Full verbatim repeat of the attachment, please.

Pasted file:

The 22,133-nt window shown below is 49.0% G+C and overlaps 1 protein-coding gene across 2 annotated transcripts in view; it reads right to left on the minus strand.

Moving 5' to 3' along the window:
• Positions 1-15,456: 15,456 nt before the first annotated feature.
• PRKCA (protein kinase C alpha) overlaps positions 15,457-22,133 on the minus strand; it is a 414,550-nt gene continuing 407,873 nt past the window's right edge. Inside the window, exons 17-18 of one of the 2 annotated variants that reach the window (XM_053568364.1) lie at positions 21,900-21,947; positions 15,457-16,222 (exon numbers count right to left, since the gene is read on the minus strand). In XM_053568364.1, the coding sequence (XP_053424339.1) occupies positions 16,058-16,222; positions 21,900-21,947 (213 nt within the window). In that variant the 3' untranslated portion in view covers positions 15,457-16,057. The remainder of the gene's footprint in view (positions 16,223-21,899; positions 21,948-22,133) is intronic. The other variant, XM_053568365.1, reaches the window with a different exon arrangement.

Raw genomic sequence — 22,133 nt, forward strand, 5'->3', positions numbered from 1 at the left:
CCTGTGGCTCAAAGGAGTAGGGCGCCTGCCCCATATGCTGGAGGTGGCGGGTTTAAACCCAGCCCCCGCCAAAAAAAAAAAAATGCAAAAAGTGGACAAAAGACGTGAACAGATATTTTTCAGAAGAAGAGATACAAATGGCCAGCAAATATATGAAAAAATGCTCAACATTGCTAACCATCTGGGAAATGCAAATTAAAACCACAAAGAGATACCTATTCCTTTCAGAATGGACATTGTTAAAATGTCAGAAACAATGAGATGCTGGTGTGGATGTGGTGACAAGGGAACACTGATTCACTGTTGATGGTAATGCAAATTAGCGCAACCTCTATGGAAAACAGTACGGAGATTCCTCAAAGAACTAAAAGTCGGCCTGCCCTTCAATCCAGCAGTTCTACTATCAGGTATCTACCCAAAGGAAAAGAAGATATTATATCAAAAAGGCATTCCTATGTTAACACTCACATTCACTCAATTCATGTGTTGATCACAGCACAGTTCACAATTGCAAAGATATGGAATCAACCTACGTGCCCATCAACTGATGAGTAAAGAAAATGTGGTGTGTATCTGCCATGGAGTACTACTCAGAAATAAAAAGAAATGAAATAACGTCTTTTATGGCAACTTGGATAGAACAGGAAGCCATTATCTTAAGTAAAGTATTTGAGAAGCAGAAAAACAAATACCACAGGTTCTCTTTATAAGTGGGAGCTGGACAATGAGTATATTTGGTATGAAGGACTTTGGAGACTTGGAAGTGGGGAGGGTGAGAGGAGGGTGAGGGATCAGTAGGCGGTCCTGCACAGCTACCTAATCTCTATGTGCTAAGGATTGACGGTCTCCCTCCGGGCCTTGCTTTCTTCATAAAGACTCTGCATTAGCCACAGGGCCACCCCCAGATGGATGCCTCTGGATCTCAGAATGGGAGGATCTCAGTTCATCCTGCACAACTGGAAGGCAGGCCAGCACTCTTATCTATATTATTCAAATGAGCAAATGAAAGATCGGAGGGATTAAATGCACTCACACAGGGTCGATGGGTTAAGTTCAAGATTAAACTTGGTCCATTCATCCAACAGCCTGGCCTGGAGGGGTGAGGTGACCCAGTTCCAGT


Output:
The 22,133-nt window shown below is 49.0% G+C and overlaps 1 protein-coding gene across 2 annotated transcripts in view; it reads right to left on the minus strand.

Moving 5' to 3' along the window:
• Positions 1-15,456: 15,456 nt before the first annotated feature.
• PRKCA (protein kinase C alpha) overlaps positions 15,457-22,133 on the minus strand; it is a 414,550-nt gene continuing 407,873 nt past the window's right edge. Inside the window, exons 17-18 of one of the 2 annotated variants that reach the window (XM_053568364.1) lie at positions 21,900-21,947; positions 15,457-16,222 (exon numbers count right to left, since the gene is read on the minus strand). In XM_053568364.1, the coding sequence (XP_053424339.1) occupies positions 16,058-16,222; positions 21,900-21,947 (213 nt within the window). In that variant the 3' untranslated portion in view covers positions 15,457-16,057. The remainder of the gene's footprint in view (positions 16,223-21,899; positions 21,948-22,133) is intronic. The other variant, XM_053568365.1, reaches the window with a different exon arrangement.

Raw genomic sequence — 22,133 nt, forward strand, 5'->3', positions numbered from 1 at the left:
CCTGTGGCTCAAAGGAGTAGGGCGCCTGCCCCATATGCTGGAGGTGGCGGGTTTAAACCCAGCCCCCGCCAAAAAAAAAAAAATGCAAAAAGTGGACAAAAGACGTGAACAGATATTTTTCAGAAGAAGAGATACAAATGGCCAGCAAATATATGAAAAAATGCTCAACATTGCTAACCATCTGGGAAATGCAAATTAAAACCACAAAGAGATACCTATTCCTTTCAGAATGGACATTGTTAAAATGTCAGAAACAATGAGATGCTGGTGTGGATGTGGTGACAAGGGAACACTGATTCACTGTTGATGGTAATGCAAATTAGCGCAACCTCTATGGAAAACAGTACGGAGATTCCTCAAAGAACTAAAAGTCGGCCTGCCCTTCAATCCAGCAGTTCTACTATCAGGTATCTACCCAAAGGAAAAGAAGATATTATATCAAAAAGGCATTCCTATGTTAACACTCACATTCACTCAATTCATGTGTTGATCACAGCACAGTTCACAATTGCAAAGATATGGAATCAACCTACGTGCCCATCAACTGATGAGTAAAGAAAATGTGGTGTGTATCTGCCATGGAGTACTACTCAGAAATAAAAAGAAATGAAATAACGTCTTTTATGGCAACTTGGATAGAACAGGAAGCCATTATCTTAAGTAAAGTATTTGAGAAGCAGAAAAACAAATACCACAGGTTCTCTTTATAAGTGGGAGCTGGACAATGAGTATATTTGGTATGAAGGACTTTGGAGACTTGGAAGTGGGGAGGGTGAGAGGAGGGTGAGGGATCAGTAGGCGGTCCTGCACAGCTACCTAATCTCTATGTGCTAAGGATTGACGGTCTCCCTCCGGGCCTTGCTTTCTTCATAAAGACTCTGCATTAGCCACAGGGCCACCCCCAGATGGATGCCTCTGGATCTCAGAATGGGAGGATCTCAGTTCATCCTGCACAACTGGAAGGCAGGCCAGCACTCTTATCTATATTATTCAAATGAGCAAATGAAAGATCGGAGGGATTAAATGCACTCACACAGGGTCGATGGGTTAAGTTCAAGATTAAACTTGGTCCATTCATCCAACAGCCTGGCCTGGAGGGGTGAGGTGACCCAGTTCCAGT